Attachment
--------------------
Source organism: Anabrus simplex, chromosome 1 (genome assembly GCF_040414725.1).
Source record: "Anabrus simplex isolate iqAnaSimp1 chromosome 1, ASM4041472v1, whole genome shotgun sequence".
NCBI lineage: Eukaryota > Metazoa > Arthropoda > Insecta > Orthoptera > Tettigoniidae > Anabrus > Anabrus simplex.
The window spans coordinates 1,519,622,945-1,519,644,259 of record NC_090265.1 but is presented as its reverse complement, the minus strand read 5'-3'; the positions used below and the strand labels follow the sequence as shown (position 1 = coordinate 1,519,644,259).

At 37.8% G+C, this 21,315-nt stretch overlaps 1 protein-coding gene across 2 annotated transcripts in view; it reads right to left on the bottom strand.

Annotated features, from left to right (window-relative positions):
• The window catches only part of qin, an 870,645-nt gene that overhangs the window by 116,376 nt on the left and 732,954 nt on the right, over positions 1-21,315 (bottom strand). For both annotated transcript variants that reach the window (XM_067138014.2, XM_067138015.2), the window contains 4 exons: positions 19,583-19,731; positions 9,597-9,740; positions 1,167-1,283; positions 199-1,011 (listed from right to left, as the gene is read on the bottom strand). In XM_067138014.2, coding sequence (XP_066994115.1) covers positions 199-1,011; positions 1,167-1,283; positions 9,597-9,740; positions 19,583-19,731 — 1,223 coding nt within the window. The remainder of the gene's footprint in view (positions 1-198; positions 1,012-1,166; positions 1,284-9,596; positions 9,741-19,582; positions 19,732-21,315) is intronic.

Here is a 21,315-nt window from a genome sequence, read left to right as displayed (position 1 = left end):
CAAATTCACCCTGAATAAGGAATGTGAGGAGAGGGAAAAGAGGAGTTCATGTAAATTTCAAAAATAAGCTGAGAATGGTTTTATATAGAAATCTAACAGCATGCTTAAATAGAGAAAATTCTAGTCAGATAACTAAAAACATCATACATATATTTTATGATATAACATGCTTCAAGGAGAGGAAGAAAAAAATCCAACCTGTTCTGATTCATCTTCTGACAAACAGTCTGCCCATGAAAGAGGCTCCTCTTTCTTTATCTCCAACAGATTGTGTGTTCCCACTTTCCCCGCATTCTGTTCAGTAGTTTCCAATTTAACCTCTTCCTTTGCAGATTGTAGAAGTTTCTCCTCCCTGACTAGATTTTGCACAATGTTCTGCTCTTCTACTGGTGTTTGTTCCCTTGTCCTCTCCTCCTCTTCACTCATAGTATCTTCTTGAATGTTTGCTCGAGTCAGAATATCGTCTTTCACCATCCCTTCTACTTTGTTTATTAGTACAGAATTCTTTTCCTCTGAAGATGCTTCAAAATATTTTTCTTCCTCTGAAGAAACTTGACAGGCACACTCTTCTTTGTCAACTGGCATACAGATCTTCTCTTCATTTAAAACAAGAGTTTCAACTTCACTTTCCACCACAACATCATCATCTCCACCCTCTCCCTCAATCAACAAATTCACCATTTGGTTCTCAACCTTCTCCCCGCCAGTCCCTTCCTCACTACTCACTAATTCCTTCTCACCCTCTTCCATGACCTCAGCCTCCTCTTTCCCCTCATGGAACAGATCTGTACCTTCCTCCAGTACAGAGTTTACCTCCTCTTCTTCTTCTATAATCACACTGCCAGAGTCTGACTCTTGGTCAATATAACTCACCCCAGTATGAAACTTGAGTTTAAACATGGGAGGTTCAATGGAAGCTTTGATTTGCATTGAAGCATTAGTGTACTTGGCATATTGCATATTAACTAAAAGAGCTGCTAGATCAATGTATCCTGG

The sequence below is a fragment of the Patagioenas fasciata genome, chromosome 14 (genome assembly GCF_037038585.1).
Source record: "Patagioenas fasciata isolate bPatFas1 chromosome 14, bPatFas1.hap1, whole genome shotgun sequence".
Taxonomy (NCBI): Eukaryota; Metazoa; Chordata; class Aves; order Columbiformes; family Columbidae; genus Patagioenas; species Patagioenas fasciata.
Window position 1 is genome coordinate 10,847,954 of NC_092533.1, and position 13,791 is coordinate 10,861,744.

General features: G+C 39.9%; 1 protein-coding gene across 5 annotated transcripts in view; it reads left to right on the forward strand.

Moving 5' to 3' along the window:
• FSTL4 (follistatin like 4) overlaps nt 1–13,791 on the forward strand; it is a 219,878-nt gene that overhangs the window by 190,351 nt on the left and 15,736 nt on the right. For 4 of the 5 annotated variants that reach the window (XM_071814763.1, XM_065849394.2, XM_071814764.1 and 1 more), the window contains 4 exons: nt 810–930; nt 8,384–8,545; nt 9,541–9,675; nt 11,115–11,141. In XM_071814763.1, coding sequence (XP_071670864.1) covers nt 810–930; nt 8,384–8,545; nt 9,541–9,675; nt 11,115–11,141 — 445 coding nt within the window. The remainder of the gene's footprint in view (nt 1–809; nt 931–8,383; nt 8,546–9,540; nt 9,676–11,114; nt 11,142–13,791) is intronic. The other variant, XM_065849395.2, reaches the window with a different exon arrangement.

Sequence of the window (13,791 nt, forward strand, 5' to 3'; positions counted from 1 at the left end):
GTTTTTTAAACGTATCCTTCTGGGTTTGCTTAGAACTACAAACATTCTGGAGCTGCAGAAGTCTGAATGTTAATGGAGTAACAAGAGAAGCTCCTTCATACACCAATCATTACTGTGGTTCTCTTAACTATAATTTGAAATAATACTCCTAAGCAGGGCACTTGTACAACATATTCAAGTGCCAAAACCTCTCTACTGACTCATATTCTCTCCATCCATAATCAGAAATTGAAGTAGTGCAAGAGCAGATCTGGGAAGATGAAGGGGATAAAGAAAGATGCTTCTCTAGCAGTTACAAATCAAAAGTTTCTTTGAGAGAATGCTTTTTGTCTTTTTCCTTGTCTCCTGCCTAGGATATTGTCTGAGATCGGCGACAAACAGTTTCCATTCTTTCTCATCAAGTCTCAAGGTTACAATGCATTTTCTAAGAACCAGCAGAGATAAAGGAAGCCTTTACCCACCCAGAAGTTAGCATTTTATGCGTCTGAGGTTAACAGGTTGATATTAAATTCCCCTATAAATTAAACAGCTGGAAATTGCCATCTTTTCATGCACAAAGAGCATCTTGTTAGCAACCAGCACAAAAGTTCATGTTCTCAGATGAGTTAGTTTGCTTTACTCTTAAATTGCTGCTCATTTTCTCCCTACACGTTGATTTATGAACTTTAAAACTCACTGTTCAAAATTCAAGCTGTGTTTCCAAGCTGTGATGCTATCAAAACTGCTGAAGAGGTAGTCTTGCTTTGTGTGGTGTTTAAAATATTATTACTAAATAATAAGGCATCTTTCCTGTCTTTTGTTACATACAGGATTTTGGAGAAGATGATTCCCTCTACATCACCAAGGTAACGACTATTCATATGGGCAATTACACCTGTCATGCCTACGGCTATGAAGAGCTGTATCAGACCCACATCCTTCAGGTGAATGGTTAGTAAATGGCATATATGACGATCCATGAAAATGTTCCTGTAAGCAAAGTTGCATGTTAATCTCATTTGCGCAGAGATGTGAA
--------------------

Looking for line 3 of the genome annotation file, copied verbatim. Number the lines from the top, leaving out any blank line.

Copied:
NCBI lineage: Eukaryota > Metazoa > Arthropoda > Insecta > Orthoptera > Tettigoniidae > Anabrus > Anabrus simplex.